It stands as a reminder that the land surrounding the memorial once thronged with young pilots being trained to fly spitfires in World War 2. Over sixty young men, from Britain and all parts of the Commonwealth as well as Poland and Czechoslovakia, died while learning the daring manoeuvres demanded in those incredible times.
In February 1939, Scottish Aviation Limited announced plans to provide central Scotland with what would be the largest airport in the country. Five hundred acres of farm land were purchased in the Grangemouth area by the firm which had secured a Government contract to train pilots in preparation for the war that everyone seemed to expect.
Grangemouth was designated as a base for fighter aircraft given the task of defending against enemy bombers aiming for our local iron works and dockyards. When the fear of such bombing raids declined at the end of 1940 Grangemouth became a training centre where young pilots were introduced to the spitfire and taught the skills of formation flying and gunnery and it remained in this role until near the end of the war. Over sixty young men, from Britain and all parts of the Commonwealth as well as Poland and Czechoslovakia, died while learning the daring manoeuvres demanded in those incredible times. In all nearly 80 air and ground crew lost their lives while serving at Grangemouth and many are buried in a special part of Grandsable Cemetery.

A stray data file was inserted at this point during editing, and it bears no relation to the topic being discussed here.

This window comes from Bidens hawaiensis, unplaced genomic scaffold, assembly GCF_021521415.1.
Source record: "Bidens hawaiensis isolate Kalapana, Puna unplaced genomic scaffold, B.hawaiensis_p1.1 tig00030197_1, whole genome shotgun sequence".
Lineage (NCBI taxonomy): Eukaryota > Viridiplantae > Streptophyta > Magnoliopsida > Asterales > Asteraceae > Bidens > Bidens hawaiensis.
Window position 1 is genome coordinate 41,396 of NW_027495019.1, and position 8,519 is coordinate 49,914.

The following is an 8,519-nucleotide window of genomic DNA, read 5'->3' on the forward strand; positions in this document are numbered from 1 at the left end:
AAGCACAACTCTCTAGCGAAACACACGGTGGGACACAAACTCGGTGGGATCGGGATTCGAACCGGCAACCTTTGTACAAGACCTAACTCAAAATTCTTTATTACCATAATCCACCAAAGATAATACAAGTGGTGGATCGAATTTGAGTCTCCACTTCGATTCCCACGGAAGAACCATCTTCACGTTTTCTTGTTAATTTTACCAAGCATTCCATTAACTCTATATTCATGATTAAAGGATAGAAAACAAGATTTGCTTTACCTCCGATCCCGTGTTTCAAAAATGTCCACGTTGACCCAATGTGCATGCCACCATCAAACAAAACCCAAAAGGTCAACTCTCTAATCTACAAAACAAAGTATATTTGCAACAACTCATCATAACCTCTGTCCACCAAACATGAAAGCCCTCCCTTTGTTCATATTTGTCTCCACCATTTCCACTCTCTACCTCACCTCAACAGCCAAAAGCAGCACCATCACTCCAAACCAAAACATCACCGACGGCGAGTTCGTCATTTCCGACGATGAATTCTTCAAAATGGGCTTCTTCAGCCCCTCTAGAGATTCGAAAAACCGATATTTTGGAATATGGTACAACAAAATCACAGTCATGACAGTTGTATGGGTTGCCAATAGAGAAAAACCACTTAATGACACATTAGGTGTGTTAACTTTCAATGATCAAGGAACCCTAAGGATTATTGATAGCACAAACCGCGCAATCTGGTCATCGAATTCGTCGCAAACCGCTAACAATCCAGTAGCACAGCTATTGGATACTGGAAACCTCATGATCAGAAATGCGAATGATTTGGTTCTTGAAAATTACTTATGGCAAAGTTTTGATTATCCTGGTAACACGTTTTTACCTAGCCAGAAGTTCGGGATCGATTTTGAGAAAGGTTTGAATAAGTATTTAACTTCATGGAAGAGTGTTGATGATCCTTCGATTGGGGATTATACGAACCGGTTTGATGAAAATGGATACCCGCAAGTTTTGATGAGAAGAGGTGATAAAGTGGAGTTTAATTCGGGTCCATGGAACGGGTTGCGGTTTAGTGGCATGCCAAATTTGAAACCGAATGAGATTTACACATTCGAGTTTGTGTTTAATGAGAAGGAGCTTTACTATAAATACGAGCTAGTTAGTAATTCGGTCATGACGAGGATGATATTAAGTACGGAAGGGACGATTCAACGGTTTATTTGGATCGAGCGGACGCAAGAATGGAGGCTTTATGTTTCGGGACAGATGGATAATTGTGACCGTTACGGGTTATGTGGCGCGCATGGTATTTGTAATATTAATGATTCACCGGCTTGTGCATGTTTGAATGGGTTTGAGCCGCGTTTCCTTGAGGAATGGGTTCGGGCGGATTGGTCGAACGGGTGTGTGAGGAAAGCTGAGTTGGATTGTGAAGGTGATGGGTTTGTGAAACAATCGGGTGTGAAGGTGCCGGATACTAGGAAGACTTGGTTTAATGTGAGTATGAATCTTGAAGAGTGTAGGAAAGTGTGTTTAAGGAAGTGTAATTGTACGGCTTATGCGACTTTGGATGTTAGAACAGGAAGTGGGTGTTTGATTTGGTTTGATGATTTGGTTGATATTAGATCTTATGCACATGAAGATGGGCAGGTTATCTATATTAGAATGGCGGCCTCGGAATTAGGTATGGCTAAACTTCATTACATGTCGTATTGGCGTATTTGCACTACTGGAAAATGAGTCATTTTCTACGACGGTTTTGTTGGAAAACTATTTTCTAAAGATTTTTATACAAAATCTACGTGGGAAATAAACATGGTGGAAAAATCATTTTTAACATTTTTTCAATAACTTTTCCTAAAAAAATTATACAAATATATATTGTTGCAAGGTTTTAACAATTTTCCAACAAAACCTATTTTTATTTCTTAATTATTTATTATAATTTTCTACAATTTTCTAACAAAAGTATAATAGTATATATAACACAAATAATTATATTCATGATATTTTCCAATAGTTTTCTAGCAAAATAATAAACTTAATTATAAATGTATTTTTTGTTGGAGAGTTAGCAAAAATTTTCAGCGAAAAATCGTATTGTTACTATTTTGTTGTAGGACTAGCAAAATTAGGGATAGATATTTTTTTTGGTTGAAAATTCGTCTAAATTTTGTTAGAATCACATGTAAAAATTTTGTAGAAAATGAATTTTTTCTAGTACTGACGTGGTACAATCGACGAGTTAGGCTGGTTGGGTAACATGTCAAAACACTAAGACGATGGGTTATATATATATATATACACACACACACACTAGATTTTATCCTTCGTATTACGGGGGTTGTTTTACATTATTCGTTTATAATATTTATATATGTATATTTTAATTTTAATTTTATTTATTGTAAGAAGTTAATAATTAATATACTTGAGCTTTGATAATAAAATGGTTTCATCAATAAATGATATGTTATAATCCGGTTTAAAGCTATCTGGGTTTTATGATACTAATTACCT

Following the war, the airfield was abandoned. By the 1960s it was being ripped up and gradually filled with streets, houses, warehouses and factories. The hangers survive but that’s about all. But the service and sacrifice of those who came here has never been forgotten by 1333 Grangemouth Squadron Air Training Corps.
The Grangemouth Spitfire Memorial Trust unveiled the full size replica Supermarine Spitfire Mark 1 aircraft to commemorate the trainee Spitfire pilots from all over the world who learned to fly the machine at the beginning of WWII in May 2013.